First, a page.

Life feeds on novelty, so we’re constantly threatened with deadening repetition and disappointment. One can be given a jolt and temporarily enlivened; but over time one gets jaded with jolts. Unless there’s an ultimate jolt, a sovereign turn-on?
I don’t know about that, but a really great jolt is the ungodly distorted-guitars scream at 1:15 in Jefferson Airplane’s “Last Wall of the Castle” (Jorma Kaukonen’s song on After Bathing at Baxter’s), unprecedented and unmotivated, a gash in the track, a rupture in consciousness. Like the Spanish Inquisition, it’s what nobody expects: its chief weapon is surprise.
Besides being inordinately loud, the scream is very hard to interpret sonically—I’m just guessing when I say it’s done with guitars. (“Sounds like when you drop a red-hot piece of metal into water,” according to one commenter on the youtube.) Its ever-fresh rough edges bring out the ravening quality of our hunger for novelty, putting us (if we choose) at a momentary remove from it to view it in wild surmise, perhaps to gain new life-energy in pushing off from it.
As a blatant Novelty, the scream embodies what the preceding track on Baxter’s, “Wild Tyme,” went on and on about:
It’s a wild time
I see people all around me changing faces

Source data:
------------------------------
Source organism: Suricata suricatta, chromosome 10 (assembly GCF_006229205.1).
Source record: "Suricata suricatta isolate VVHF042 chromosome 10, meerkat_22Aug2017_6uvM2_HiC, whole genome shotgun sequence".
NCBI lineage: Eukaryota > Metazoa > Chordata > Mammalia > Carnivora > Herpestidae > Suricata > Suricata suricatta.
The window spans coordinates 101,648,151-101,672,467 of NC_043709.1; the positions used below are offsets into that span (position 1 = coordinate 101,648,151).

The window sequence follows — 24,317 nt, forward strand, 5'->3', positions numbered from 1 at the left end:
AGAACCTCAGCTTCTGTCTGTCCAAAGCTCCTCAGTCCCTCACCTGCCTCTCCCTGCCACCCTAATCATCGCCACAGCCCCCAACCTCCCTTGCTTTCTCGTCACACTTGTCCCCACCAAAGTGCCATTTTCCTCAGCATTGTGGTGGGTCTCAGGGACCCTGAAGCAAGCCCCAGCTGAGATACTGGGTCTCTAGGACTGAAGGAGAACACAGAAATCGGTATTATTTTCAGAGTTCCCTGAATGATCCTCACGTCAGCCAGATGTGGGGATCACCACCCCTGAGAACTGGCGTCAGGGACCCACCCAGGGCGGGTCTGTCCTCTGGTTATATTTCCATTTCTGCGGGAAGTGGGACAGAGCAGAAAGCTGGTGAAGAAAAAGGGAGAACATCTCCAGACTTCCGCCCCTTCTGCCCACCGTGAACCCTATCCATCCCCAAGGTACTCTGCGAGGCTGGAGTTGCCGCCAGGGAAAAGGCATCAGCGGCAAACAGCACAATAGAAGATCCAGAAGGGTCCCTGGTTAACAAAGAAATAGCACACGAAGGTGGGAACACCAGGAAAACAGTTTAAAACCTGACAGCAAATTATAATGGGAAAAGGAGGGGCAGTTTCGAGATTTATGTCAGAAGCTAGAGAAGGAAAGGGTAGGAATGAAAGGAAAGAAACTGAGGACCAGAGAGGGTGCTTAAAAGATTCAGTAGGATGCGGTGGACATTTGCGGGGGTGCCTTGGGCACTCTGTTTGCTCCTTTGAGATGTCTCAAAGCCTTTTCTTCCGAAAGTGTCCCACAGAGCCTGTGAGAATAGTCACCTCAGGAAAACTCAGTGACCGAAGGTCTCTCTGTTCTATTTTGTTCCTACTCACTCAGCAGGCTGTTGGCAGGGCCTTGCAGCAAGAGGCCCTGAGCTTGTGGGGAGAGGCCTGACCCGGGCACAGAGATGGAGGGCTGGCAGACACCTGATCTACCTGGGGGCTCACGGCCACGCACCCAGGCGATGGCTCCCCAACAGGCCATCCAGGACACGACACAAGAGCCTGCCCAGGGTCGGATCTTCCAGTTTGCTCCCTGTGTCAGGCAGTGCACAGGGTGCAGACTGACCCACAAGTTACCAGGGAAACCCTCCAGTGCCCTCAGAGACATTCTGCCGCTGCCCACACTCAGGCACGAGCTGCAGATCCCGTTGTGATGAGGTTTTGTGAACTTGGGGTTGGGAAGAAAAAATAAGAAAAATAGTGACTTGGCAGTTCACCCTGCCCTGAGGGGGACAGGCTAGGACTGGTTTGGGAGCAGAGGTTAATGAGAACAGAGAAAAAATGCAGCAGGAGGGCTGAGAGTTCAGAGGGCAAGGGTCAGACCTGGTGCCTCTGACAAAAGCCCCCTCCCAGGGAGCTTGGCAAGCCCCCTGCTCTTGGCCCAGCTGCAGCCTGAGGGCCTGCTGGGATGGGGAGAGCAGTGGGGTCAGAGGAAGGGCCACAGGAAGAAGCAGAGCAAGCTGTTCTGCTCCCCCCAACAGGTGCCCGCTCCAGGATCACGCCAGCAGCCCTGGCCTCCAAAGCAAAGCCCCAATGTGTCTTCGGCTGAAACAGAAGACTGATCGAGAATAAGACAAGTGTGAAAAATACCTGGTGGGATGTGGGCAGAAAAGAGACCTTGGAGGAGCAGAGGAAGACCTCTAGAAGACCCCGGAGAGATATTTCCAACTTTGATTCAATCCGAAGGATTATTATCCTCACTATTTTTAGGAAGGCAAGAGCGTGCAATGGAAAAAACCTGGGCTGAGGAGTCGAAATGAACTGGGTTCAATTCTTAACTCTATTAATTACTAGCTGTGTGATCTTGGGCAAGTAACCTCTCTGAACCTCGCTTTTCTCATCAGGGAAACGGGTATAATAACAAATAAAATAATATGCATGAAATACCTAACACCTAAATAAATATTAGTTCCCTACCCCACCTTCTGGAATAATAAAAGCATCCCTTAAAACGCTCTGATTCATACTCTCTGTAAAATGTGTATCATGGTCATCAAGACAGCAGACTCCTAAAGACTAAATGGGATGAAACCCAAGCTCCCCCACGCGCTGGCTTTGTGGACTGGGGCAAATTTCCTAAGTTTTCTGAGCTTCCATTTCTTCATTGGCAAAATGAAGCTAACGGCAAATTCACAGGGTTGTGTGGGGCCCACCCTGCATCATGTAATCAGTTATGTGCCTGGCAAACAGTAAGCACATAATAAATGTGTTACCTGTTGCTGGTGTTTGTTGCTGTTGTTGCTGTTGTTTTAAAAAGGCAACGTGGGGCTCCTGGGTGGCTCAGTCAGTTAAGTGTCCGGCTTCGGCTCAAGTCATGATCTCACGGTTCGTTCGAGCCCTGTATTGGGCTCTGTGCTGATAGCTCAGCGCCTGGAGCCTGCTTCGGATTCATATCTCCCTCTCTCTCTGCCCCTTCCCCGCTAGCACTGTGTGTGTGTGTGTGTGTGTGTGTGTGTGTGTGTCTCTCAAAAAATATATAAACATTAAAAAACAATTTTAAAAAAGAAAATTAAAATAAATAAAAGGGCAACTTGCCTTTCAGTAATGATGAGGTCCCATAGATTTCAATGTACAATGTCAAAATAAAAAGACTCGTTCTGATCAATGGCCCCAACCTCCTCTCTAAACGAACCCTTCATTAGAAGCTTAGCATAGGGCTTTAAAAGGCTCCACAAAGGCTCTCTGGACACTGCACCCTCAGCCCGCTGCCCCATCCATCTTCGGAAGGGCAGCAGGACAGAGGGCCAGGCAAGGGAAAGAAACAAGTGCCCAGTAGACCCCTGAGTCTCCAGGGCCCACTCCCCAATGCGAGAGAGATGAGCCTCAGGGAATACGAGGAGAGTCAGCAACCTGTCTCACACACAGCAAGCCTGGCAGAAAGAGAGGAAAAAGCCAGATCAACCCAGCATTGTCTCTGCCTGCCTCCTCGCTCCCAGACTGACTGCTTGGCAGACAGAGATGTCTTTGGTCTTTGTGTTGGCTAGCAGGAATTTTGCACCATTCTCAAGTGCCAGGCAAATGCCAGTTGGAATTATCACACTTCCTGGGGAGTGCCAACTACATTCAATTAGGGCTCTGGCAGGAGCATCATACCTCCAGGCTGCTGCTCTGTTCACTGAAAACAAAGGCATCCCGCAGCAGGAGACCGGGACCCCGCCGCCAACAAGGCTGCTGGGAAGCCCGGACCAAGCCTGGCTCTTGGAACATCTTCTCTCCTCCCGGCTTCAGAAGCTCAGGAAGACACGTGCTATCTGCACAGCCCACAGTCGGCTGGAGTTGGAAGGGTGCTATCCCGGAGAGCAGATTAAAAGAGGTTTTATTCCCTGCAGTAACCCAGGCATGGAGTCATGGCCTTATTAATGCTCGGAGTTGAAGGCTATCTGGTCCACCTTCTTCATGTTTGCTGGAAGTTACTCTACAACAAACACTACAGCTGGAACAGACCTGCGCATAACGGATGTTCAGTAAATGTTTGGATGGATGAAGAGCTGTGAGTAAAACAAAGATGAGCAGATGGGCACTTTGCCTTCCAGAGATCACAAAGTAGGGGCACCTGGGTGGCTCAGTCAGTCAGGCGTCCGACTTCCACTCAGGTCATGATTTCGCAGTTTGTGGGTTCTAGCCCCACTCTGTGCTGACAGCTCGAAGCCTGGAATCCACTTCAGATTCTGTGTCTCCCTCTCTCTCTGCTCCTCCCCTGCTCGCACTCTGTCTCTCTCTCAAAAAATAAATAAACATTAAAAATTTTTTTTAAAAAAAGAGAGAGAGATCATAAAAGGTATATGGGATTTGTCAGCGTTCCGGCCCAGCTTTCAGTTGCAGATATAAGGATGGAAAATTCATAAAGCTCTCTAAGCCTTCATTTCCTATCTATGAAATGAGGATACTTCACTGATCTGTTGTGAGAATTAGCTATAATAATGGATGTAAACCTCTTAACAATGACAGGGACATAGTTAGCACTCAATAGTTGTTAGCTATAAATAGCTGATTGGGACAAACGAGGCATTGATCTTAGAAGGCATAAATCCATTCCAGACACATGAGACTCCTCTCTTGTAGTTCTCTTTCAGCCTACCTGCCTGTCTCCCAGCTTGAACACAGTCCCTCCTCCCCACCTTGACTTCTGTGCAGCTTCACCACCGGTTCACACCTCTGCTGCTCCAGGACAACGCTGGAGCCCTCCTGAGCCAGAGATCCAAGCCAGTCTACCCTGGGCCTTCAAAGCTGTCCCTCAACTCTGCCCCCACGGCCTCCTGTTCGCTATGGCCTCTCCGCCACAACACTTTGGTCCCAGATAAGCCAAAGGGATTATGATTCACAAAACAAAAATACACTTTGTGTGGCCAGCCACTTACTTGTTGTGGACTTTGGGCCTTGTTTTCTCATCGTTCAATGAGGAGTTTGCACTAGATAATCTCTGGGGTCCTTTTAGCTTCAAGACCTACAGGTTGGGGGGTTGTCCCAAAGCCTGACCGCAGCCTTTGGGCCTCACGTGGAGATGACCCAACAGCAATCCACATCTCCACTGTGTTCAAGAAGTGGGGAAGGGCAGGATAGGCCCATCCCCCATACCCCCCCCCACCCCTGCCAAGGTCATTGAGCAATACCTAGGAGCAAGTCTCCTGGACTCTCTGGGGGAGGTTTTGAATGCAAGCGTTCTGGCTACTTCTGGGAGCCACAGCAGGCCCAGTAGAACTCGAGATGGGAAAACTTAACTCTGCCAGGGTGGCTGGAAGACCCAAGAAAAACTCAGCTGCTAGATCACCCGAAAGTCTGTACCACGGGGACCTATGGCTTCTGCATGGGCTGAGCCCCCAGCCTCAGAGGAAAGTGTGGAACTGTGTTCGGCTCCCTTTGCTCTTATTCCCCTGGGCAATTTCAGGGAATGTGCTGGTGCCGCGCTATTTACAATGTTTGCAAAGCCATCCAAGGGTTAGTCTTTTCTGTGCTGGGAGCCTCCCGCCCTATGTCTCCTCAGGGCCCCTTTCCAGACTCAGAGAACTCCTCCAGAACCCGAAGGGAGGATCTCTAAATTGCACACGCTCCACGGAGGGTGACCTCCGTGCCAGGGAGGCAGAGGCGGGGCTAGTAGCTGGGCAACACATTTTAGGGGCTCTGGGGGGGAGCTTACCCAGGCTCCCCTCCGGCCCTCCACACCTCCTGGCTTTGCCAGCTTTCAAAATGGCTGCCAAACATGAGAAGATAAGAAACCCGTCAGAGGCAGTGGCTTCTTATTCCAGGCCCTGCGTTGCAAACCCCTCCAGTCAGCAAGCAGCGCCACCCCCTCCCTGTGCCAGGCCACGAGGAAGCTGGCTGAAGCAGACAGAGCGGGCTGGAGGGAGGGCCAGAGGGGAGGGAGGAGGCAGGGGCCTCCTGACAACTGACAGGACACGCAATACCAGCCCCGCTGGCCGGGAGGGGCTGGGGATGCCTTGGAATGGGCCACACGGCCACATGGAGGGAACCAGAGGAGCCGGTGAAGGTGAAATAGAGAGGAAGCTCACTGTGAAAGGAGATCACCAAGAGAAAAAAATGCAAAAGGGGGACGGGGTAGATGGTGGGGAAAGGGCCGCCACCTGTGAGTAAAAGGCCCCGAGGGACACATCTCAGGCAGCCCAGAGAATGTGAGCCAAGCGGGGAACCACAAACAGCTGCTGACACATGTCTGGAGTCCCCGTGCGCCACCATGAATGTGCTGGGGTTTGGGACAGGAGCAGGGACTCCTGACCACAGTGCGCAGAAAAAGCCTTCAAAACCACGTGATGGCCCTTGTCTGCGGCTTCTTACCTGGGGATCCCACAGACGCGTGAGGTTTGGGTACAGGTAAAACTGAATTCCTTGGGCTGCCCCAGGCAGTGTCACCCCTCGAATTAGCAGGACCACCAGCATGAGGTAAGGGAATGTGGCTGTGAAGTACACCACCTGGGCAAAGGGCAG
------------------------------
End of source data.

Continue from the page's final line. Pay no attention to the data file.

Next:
It’s a wild time
I’m doing things that haven’t got a name yet . . .
And it’s new, and it’s new, and it’s all so new
I see changes, changes—all around me are changes
Superficially, the pursuit of novelty looks random and merely restless; deeper down, there’s that driving hunger we can’t escape, and the roaring scratchy sound of the scream in “Last Wall” can be heard as its voice.
We desperately want the New because we’re fleeing from the possibly infinite weight and authority of the world’s being as it is; and (scariest possibility of all) the surprising scream could turn out to be just the roar of that same old being, as though irritably provoked—the same snarling face at the end of the last corridor we could try—the last wall, never to be surmounted.
The surprise hook of “Last Wall” is well and grimly prepared by Kaukonen’s razor-wire guitar fills played in the unique idiom he evolved for Baxter’s and by a rhythm scheme that isn’t propulsive so much as suspensive, a way of keeping the wheels turning till something happens. The dominant figure established by Jack Casady’s bass is tonic to flat-third (B to D)
which holds you up through most of each measure in those three beats of DAHHH. You’re being kept waiting for (1) the Scream (as you now realize), and otherwise (2) the sad static wisdom of the chorus, each of its chords struck on the one-beat. There we find shelter.
Understanding is a virtue
Hard to come by